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"Whose life is it anyway?" - Ken Harrison

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Introduction

In the play "whose life is it anyway?" ken Harrison's views about what is best for him conflict with what his doctors want for him. By selecting significant exchanges from both acts explain how dr Emerson and dr Scott respond to ken and how the playwright, Brian Clark, puts across the tensions between them to an audience. The play is set in a ward in a general hospital. Six months ago Ken Harrison was involved in a serious car accident giving him injury's such as: fractured left and right tibia, a fractured pelvis, four broken ribs, punctured lung, a dislocated fourth vertebrae, and a ruptured spinal cord leaving him permanently paralysed from the neck down. Ken was on his way home from work and drove into the side of an out of control heavy goods vehicle. The audience soon find out what Ken thinks about the future and if he wants to be there to see it then later decides he wants to die. ...read more.

Middle

Later Ken and Dr Scott talk about why Ken should or shouldn't take the prescribed vallium. One minute they're serious and Ken explains his point of view clearly. But after that Ken is back to using his sense of humour and in the film he says to Dr Scott "that's what I always say if ever in doubt whether or not to take a tranquillizer, sleep on it." This shows that they are starting to communicate well with one another. Dr Scott responds well to this humour she shows this by laughing with him, she seems comfortable around him. At the point in the play when Doctor Emerson gives ken an injection of Valium, the audience can tell that the relationship between them has completely broken down. After doctor Scott's visit to ken, doctor Emerson saw ken later in his room doctor Emerson gave ken the vallium when he was at his most vulnerable and without his consent. ...read more.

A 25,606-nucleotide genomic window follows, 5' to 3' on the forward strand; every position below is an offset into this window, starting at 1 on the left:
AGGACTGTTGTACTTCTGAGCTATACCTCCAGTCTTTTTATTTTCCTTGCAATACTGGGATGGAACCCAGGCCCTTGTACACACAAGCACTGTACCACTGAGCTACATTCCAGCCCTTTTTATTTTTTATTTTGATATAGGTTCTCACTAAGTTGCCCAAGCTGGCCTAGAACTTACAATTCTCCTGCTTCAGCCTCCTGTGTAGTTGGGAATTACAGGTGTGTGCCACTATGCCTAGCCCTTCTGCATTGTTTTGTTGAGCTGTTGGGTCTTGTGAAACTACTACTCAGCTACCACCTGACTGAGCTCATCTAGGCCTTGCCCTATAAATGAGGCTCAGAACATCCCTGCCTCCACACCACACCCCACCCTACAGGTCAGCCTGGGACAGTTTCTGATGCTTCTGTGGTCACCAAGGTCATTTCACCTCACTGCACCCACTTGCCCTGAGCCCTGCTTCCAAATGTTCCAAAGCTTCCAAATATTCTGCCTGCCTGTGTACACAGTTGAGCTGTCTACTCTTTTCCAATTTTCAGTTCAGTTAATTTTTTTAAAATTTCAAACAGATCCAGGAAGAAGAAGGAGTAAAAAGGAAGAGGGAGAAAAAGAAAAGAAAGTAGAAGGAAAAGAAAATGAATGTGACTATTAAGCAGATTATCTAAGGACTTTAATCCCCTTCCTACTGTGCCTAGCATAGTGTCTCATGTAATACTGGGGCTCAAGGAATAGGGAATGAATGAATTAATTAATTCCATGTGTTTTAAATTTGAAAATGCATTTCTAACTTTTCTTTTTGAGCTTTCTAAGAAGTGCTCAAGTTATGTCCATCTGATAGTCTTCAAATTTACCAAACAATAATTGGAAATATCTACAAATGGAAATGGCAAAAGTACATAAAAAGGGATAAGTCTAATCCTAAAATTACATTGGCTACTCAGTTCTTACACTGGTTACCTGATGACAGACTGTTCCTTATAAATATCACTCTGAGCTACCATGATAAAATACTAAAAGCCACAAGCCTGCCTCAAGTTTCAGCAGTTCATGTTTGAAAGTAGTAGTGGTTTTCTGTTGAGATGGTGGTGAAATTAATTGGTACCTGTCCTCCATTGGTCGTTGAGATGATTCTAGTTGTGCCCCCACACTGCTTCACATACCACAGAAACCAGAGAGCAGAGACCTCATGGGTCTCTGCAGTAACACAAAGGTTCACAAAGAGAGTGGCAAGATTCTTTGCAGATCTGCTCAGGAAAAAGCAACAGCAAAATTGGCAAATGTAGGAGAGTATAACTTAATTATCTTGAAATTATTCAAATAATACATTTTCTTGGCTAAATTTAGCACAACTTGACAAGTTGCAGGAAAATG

Conclusion

At this point in the play Ken uses humour and intelligence to win the fight for his right to die. Brian Clark makes the characters seem very realistic. The use of lighting at the end of the film might suggest the end of Ken's life. I don't think an audience would expect Ken to change his mind at the last minute because he has carried his argument through against his doctors. An audience might not like Dr Emerson although they respect his professionalism they would prefer Dr Scott because she is kind hearted but she also let her personal feelings get in the way of doing her job at more than one point in the play. The play seems very realistic and if it were to happen in reality then Euthanasia would become legal in this country. I think Euthanasia should become legal in this country in some cases such as elderly people that can't take the pressure of surgery or people in ken's position that want to die. ...read more.

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